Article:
So the US wireless industry: currently 4 or 5 different types of networks with different spectrum allocated to them, all incompatible with each other. For a truly universal phone to work in the US and the world, it would have to support GSM/UMTS 850/900/1800/1900/2100 plus that other band they use in Japan (700MHz maybe...I forget). Plus have CDMA 850/1900 support, plus throw in iDEN 800 just for fun, then WiMAX 2500 just for the US, and next year LTE on god knows what bands, then the few other different frequencies used in other random parts of the world, plus throw in TD-SCDMA for 3G in China and...you get the picture. Expensive expensive expensive, no point in it. That's why when you travel abroad you should just use your own unlocked phone (assuming it supports the world bands you need in the countries you're going to) with a prepaid SIM, or buy a burner phone if you're visiting some place especially exotic...

And as a user of several Android phones, I can say that yes, Android does offer a mostly similar user experience throughout the phones you use, and having a Galaxy S/Samsung Vibrant (T-Mobile) which is also known as the Captivate on AT&T, the Fascinate on Verizon, and the Epic 4G on Sprint, it is hard to distinguish phones more and more now. Which is why, as you say, manufacturers should make them more badass. But there is no universal solution, and like it or not, the OS DOES have a LOT to do with a phone's appeal right now.

zridling

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Re: Nokia CEO admits that the cell phone industry is a gimmick.
« Reply #11 on: November 17, 2010, 12:11:00 PM »
Why do phones have to be tied to carriers?  Why can't I just get whatever phone I want, and then choose whatever carrier I want?

Google tried, but just as they were set to rollout this very thing in '07 with the Open Handset Alliance which included 78 hardware vendors and phone/data carriers. Then one-by-one they reconsidered when they saw that far more money could be made if, like Apple, they all separately built their own phones and tied them to their networks via long customer contracts. It's a TOTAL ripoff. It would have been dreamy to be able to buy an unlocked phone, and THEN let carriers vie for your business on it. But the capitalists who decide that the customer should always get screwed first, last, and at all points in between told Google they wouldn't participate.

The whole idea was over before it ever got started.

superboyac

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Re: Nokia CEO admits that the cell phone industry is a gimmick.
« Reply #12 on: November 17, 2010, 12:35:43 PM »
Why do phones have to be tied to carriers?  Why can't I just get whatever phone I want, and then choose whatever carrier I want?

Google tried, but just as they were set to rollout this very thing in '07 with the Open Handset Alliance which included 78 hardware vendors and phone/data carriers. Then one-by-one they reconsidered when they saw that far more money could be made if, like Apple, they all separately built their own phones and tied them to their networks via long customer contracts. It's a TOTAL ripoff. It would have been dreamy to be able to buy an unlocked phone, and THEN let carriers vie for your business on it. But the capitalists who decide that the customer should always get screwed first, last, and at all points in between told Google they wouldn't participate.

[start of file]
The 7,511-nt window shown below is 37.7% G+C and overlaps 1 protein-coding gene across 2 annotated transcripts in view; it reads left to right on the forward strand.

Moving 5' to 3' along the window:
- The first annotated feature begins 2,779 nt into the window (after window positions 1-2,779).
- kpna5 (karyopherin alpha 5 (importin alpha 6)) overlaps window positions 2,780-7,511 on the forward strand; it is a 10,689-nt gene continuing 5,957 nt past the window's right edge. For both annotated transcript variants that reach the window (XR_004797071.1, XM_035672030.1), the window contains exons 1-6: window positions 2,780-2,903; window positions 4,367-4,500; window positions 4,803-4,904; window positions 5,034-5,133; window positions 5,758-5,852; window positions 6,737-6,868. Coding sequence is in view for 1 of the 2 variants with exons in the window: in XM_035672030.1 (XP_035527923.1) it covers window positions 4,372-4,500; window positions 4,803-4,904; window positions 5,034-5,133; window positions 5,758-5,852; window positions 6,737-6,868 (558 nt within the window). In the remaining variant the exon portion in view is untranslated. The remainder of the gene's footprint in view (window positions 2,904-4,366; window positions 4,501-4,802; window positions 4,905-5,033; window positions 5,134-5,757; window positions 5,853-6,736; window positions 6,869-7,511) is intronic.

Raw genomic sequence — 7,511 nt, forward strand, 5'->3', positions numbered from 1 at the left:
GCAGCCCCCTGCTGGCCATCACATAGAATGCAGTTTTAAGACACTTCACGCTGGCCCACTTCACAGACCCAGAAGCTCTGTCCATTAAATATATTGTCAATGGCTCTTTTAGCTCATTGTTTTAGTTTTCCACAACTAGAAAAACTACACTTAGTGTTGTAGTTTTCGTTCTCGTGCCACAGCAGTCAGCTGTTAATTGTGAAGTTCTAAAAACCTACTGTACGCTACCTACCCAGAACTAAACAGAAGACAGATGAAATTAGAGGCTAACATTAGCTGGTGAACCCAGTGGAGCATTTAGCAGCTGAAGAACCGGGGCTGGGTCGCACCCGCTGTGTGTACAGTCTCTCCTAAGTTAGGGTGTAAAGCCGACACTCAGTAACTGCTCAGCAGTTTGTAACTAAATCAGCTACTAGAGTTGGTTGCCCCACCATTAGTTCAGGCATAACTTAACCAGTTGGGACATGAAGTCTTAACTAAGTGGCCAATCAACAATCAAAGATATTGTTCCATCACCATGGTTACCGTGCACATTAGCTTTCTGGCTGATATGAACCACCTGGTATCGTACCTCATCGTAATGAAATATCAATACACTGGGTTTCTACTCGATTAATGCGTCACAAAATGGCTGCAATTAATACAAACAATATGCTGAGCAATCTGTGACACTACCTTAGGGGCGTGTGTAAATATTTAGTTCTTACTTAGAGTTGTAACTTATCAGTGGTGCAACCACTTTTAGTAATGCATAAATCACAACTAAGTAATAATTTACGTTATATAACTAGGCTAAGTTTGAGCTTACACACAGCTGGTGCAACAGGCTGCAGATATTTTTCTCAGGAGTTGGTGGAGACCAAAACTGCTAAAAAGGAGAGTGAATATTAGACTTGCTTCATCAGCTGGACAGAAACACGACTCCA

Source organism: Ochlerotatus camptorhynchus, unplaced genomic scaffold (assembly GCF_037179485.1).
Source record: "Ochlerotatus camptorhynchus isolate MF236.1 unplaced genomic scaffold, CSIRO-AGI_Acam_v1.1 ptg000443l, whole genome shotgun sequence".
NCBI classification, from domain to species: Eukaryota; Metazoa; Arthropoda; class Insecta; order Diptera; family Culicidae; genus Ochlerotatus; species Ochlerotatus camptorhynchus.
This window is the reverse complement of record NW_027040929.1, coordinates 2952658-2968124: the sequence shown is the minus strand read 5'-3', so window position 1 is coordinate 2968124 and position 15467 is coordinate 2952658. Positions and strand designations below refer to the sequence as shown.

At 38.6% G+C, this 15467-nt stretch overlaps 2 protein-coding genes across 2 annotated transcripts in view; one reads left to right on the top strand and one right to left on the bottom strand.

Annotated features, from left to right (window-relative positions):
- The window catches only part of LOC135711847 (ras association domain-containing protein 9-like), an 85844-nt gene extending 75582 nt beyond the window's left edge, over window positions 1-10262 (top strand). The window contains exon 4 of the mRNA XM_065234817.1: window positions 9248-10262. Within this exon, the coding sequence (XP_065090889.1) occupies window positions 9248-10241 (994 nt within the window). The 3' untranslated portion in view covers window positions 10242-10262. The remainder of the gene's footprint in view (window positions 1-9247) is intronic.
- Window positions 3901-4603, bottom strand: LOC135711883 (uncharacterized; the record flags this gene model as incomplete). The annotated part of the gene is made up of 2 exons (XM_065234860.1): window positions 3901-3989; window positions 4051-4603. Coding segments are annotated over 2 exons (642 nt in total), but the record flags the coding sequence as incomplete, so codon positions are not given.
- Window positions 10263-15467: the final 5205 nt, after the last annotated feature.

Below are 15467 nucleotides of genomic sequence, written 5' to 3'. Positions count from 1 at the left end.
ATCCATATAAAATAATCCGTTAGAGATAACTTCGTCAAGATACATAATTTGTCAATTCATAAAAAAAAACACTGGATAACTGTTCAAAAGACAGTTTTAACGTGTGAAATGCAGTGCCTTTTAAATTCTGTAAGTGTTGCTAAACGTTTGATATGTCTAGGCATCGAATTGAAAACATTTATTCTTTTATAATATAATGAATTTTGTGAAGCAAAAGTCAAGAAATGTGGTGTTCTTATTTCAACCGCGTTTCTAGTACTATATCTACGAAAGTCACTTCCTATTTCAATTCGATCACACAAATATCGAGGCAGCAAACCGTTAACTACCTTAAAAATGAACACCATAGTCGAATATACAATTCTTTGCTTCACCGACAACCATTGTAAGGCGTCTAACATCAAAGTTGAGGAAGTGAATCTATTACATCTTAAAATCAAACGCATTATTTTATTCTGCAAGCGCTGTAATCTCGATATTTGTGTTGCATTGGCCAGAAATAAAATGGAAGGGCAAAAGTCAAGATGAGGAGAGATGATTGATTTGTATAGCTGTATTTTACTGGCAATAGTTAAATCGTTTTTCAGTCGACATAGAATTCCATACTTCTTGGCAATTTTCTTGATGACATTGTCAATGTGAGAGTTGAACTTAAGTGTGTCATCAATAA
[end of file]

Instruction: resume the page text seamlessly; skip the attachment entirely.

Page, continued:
The whole idea was over before it ever got started.
What a shame.  Which is why I'm still holding off on getting any data plan.  All I want is GPS, really.  I'm just going to get a dedicated portable GPS device.  Any recommendations?

Stephen66515

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Re: Nokia CEO admits that the cell phone industry is a gimmick.
« Reply #13 on: November 17, 2010, 05:07:13 PM »
Actually in Europe, where Nokia are based of course, cellphones aren't tied to network. Though it usually cost more because no one is subsiding the cost of the phone. Also most networks carry all the popular phones so you have choice when looking for a subsidized one too.
This is what I always hear about as the "unlocked" phones, right?  i wonder why they are more flexible about it in Europe?  Also, the listed price of unlocked phones are ridiculous.  That's also a gimmick.  They make that price artificially so high just to force you to buy it through your carrier.  None of these phones are worth more than $200-300.  No more than the price of a netbook.

Generally, even if you buy a contract, the phones are open to any network (Generally excluding, but not always, the "Network 3" as they really don't care if you use that phone they gave you, or you sold it.

If you do happen to find a phone locked onto a network, its generally for a reason (iPhones are o2 only) so if you unlock them, other carriers wont be able to offer you the services available on the phones software.

Other than that, 99% of phones are unlocked to the major networks, and ones that have been locked, and sold to a pre-owned phone shop, will be unlocked by the store staff and sold as "unlocked".

This is possibly because of how many times users change networks to get a better deal, or because thier friends are on another network and its cheaper to change and call them from the same one.